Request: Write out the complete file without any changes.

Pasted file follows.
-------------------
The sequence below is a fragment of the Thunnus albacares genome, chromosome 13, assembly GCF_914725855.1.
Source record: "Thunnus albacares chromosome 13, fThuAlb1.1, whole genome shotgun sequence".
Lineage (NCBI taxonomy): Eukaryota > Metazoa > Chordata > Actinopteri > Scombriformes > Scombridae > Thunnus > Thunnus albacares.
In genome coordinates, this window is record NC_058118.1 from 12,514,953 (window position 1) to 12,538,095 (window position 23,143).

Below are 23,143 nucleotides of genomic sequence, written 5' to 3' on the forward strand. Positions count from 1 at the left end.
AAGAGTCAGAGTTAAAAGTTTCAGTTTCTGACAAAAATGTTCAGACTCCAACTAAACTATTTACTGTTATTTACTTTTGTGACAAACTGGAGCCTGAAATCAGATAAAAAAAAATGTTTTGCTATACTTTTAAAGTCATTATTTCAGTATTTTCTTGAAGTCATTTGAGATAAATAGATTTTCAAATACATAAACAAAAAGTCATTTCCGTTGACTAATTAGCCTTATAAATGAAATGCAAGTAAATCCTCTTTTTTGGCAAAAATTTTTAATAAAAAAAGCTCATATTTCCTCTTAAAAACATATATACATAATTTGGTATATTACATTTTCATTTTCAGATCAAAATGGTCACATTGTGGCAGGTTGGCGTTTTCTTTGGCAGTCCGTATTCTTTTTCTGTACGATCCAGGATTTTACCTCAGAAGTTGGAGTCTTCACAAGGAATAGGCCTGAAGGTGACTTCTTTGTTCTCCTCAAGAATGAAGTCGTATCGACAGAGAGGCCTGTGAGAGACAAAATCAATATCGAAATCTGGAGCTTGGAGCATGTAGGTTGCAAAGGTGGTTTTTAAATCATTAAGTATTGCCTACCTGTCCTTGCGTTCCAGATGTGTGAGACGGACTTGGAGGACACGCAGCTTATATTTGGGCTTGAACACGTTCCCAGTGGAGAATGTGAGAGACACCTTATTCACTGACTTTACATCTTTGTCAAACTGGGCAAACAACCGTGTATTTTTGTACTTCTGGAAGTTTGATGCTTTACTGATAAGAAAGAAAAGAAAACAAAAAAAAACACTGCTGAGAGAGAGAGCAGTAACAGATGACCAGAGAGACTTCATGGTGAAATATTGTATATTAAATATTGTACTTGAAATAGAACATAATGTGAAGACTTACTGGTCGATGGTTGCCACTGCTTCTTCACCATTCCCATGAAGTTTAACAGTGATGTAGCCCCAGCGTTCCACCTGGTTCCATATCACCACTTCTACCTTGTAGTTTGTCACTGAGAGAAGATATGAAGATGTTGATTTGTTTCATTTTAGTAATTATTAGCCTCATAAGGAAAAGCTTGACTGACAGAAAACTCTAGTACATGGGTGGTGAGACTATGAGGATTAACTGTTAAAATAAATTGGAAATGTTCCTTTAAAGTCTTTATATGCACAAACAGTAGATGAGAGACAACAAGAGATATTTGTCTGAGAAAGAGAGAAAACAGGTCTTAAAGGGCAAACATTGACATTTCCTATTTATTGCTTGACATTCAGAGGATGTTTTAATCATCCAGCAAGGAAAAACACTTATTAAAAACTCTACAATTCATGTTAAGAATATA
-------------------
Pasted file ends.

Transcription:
The sequence below is a fragment of the Thunnus albacares genome, chromosome 13, assembly GCF_914725855.1.
Source record: "Thunnus albacares chromosome 13, fThuAlb1.1, whole genome shotgun sequence".
Lineage (NCBI taxonomy): Eukaryota > Metazoa > Chordata > Actinopteri > Scombriformes > Scombridae > Thunnus > Thunnus albacares.
In genome coordinates, this window is record NC_058118.1 from 12,514,953 (window position 1) to 12,538,095 (window position 23,143).

Below are 23,143 nucleotides of genomic sequence, written 5' to 3' on the forward strand. Positions count from 1 at the left end.
AAGAGTCAGAGTTAAAAGTTTCAGTTTCTGACAAAAATGTTCAGACTCCAACTAAACTATTTACTGTTATTTACTTTTGTGACAAACTGGAGCCTGAAATCAGATAAAAAAAAATGTTTTGCTATACTTTTAAAGTCATTATTTCAGTATTTTCTTGAAGTCATTTGAGATAAATAGATTTTCAAATACATAAACAAAAAGTCATTTCCGTTGACTAATTAGCCTTATAAATGAAATGCAAGTAAATCCTCTTTTTTGGCAAAAATTTTTAATAAAAAAAGCTCATATTTCCTCTTAAAAACATATATACATAATTTGGTATATTACATTTTCATTTTCAGATCAAAATGGTCACATTGTGGCAGGTTGGCGTTTTCTTTGGCAGTCCGTATTCTTTTTCTGTACGATCCAGGATTTTACCTCAGAAGTTGGAGTCTTCACAAGGAATAGGCCTGAAGGTGACTTCTTTGTTCTCCTCAAGAATGAAGTCGTATCGACAGAGAGGCCTGTGAGAGACAAAATCAATATCGAAATCTGGAGCTTGGAGCATGTAGGTTGCAAAGGTGGTTTTTAAATCATTAAGTATTGCCTACCTGTCCTTGCGTTCCAGATGTGTGAGACGGACTTGGAGGACACGCAGCTTATATTTGGGCTTGAACACGTTCCCAGTGGAGAATGTGAGAGACACCTTATTCACTGACTTTACATCTTTGTCAAACTGGGCAAACAACCGTGTATTTTTGTACTTCTGGAAGTTTGATGCTTTACTGATAAGAAAGAAAAGAAAACAAAAAAAAACACTGCTGAGAGAGAGAGCAGTAACAGATGACCAGAGAGACTTCATGGTGAAATATTGTATATTAAATATTGTACTTGAAATAGAACATAATGTGAAGACTTACTGGTCGATGGTTGCCACTGCTTCTTCACCATTCCCATGAAGTTTAACAGTGATGTAGCCCCAGCGTTCCACCTGGTTCCATATCACCACTTCTACCTTGTAGTTTGTCACTGAGAGAAGATATGAAGATGTTGATTTGTTTCATTTTAGTAATTATTAGCCTCATAAGGAAAAGCTTGACTGACAGAAAACTCTAGTACATGGGTGGTGAGACTATGAGGATTAACTGTTAAAATAAATTGGAAATGTTCCTTTAAAGTCTTTATATGCACAAACAGTAGATGAGAGACAACAAGAGATATTTGTCTGAGAAAGAGAGAAAACAGGTCTTAAAGGGCAAACATTGACATTTCCTATTTATTGCTTGACATTCAGAGGATGTTTTAATCATCCAGCAAGGAAAAACACTTATTAAAAACTCTACAATTCATGTTAAGAATATA